Proof.

We prove the lemma for intervals of the form . The proof can be extended for other type of intervals also. Assume that . We then show that and and for consecutive points where holds.

  1. Let . implies that there is a point such that , such that . Then, , contradicting that is the first point where holds.

  2. Let . Again, implies that there is a point such that such that . We then have , contradicting that is the last point where holds.

  3. Assume that there exist consecutive points where holds. Also, let . implies that there exists a point such that and . Also, and . This gives contradicting the assumption that are consecutive points where holds.

The converse can be found in Appendix .5. Figure 1 illustrates regions for cases (a) and (b), while Figure 2 illustrates the region for case (c). In the rest of the paper, we refer to regions in case(a) as Region I, regions in case(b) as Region II and regions in case (c) as Region III. ∎

In the rest of this section, we show the decidability of by reducing any formula to a formula . We have two techniques for this proof: one using oversampling projections, and the other, using simple projections.

4.1 Elimination of Past with Oversampled Projections

In this section, given a formula in built from , we synthesize a formula built from equisatisfiable to modulo oversampled projections, whose size is linear in . Starting with a timed word over , we synthesize an -oversampled behaviour such that iff .

,

Figure 3: Marking with
  1. Start with a formula built from , and a timed word over ,

  2. Flatten obtaining . Let be the witness propositions used. is a formula built from , with .

  3. Let be the conjunction of all temporal definitions in . Each has the form , with , and is built from . , with . We know from Lemma 5 that .

  4. For , let , where are a set of fresh propositions, such that for . Synthesize a formula over such that .

  5. Using Lemma 4, is such that
    , for .

Lemma 7 and Lemma 8 show how to synthesize an equisatisfiable formula in corresponding to . Lemma 7 shows step 4 for intervals of the form , while Lemma 8 shows step 4 for bounded intervals of the form . The results of these lemmas can be extended to work for any interval . If all the past modalities involved have unbounded intervals, then we get an equivalent formula, as shown by Lemma 7.

Lemma 7.

Consider a temporal definition built from . Then we can synthesize a formula built from equivalent to .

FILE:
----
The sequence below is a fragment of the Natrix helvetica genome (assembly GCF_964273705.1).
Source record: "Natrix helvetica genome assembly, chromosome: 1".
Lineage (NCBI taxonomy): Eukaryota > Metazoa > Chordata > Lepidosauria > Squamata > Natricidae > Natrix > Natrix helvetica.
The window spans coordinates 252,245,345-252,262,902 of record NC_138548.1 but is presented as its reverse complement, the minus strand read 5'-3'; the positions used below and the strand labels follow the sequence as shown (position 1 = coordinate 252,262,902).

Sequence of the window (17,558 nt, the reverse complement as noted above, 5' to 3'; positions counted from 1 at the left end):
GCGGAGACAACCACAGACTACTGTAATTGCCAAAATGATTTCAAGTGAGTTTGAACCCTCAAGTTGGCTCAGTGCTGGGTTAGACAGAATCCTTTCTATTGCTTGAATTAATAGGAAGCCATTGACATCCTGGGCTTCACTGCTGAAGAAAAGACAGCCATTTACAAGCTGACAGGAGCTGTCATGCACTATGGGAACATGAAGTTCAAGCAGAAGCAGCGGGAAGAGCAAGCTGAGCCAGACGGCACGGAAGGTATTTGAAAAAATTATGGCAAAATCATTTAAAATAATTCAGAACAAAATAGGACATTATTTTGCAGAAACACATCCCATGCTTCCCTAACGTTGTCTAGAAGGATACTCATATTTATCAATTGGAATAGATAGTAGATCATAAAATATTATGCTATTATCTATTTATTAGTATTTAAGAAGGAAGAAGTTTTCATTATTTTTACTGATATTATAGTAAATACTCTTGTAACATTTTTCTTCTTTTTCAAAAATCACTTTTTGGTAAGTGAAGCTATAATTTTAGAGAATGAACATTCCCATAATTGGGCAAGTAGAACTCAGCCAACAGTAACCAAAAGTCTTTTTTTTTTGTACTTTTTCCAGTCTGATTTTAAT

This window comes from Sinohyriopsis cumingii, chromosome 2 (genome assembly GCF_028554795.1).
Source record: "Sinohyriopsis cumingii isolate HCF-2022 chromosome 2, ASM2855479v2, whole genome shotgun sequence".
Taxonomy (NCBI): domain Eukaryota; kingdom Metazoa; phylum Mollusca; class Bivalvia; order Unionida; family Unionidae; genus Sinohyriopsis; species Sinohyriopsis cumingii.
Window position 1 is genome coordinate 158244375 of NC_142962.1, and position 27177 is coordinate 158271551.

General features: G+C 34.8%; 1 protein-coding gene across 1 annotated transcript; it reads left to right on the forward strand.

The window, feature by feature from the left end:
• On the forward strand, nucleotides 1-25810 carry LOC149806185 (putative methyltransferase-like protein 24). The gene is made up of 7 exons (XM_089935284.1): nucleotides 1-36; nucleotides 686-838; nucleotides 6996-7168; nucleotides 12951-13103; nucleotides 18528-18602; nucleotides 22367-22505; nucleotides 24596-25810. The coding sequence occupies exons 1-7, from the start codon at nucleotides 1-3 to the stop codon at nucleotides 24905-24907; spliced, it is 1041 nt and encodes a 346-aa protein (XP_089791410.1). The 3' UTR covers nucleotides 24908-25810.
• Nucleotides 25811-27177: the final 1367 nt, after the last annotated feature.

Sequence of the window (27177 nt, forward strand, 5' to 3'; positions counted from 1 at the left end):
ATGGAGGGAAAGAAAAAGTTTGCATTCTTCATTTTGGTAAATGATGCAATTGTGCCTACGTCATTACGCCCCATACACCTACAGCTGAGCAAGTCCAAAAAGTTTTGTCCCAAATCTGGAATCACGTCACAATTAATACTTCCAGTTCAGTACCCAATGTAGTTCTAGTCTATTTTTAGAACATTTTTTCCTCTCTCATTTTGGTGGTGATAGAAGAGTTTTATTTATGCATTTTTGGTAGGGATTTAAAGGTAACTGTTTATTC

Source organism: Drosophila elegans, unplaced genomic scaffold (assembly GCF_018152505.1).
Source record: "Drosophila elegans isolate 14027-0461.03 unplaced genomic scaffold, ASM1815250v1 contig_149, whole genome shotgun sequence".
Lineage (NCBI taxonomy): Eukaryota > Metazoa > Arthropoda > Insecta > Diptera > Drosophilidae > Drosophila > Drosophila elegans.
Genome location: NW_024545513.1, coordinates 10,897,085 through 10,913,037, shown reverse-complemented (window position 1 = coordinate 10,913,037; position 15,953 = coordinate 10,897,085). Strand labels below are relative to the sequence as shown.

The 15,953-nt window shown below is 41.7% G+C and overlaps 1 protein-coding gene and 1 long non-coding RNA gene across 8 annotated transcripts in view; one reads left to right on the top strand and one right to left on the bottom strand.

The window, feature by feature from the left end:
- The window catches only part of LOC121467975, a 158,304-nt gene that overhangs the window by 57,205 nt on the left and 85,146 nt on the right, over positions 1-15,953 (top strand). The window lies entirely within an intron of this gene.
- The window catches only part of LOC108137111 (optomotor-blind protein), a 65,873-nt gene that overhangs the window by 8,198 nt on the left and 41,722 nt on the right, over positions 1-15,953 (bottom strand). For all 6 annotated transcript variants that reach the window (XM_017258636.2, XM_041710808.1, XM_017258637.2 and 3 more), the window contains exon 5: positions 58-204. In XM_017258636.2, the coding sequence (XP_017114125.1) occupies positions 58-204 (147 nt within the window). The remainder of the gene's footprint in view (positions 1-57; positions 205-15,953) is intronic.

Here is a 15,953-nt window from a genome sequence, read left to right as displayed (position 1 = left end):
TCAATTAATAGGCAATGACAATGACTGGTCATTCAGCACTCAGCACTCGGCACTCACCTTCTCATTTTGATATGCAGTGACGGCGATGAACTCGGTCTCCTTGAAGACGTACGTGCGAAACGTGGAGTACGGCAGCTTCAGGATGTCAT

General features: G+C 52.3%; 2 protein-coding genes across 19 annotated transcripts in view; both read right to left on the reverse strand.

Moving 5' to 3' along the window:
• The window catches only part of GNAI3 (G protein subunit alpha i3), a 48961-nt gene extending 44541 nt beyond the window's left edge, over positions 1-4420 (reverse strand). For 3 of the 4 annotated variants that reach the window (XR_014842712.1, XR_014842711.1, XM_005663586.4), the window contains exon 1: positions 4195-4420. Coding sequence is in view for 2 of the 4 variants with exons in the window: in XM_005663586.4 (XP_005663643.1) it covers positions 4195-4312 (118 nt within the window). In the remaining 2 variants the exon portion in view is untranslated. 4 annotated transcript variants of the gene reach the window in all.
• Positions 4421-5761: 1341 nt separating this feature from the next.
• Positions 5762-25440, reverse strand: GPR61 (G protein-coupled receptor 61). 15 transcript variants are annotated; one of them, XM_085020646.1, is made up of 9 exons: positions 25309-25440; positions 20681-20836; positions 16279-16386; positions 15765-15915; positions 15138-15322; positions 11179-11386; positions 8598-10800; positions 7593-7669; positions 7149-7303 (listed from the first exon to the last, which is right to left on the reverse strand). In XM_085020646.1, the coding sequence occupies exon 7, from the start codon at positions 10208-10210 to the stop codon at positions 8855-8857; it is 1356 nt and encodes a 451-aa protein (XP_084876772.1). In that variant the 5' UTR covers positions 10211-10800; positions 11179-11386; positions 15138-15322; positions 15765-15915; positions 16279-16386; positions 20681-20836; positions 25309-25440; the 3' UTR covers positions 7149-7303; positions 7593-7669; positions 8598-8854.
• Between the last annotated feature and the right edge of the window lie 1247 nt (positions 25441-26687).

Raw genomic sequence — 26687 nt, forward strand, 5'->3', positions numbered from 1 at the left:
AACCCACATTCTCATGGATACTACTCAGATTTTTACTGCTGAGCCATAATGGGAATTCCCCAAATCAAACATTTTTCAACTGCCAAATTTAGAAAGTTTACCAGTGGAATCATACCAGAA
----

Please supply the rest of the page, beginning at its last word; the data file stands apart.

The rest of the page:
Proof.

It can be shown that is equivalent to , for . Details in Appendix .6. ∎

Lemma 8.

Consider a temporal definition , built from . Then we can synthesize a formula built from linear in the size of , such that .

Proof.

We start with and a oversampled behaviour . Let . If there exists a point marked , then we want to ensure that all points in marked such that are marked . This is enforced by the following formula:

enforces the direction of . Marking points of with is considerably more involved. We use Lemma 6 to characterize the points where holds, and use this to ensure that such points are marked . Recall that by Lemma 6, such points can be classified into three regions.

Region I consists of all those points to the left of . In any model, these points are described by the formula 1, which says that there are no ’s in . Region II consists of all points in . In any model, these points are captured by the formula , which says that there are no ’s in .

Let us now discuss how to mark points lying in region III with . Recall that these are the points in for any two consecutive points such that , but . Consider as two consecutive points where holds. If , then clearly, there are no points in to be marked . Assume now that . We need to mark exactly the points falling in with . It is quite possible that, we dont have the points in such that and . Here, we use the idea of oversampled projections, to obtain a behaviour from , by adding extra points to . Corresponding to every pair of consecutive points, such that , we add points to , such that and . We mark these new points with fresh propositions and respectively. We then say that between and , no can occur. To pindown the points correctly, we mark the points respectively with fresh propositions and .

To summarize the marking scheme, given a -oversampled behaviour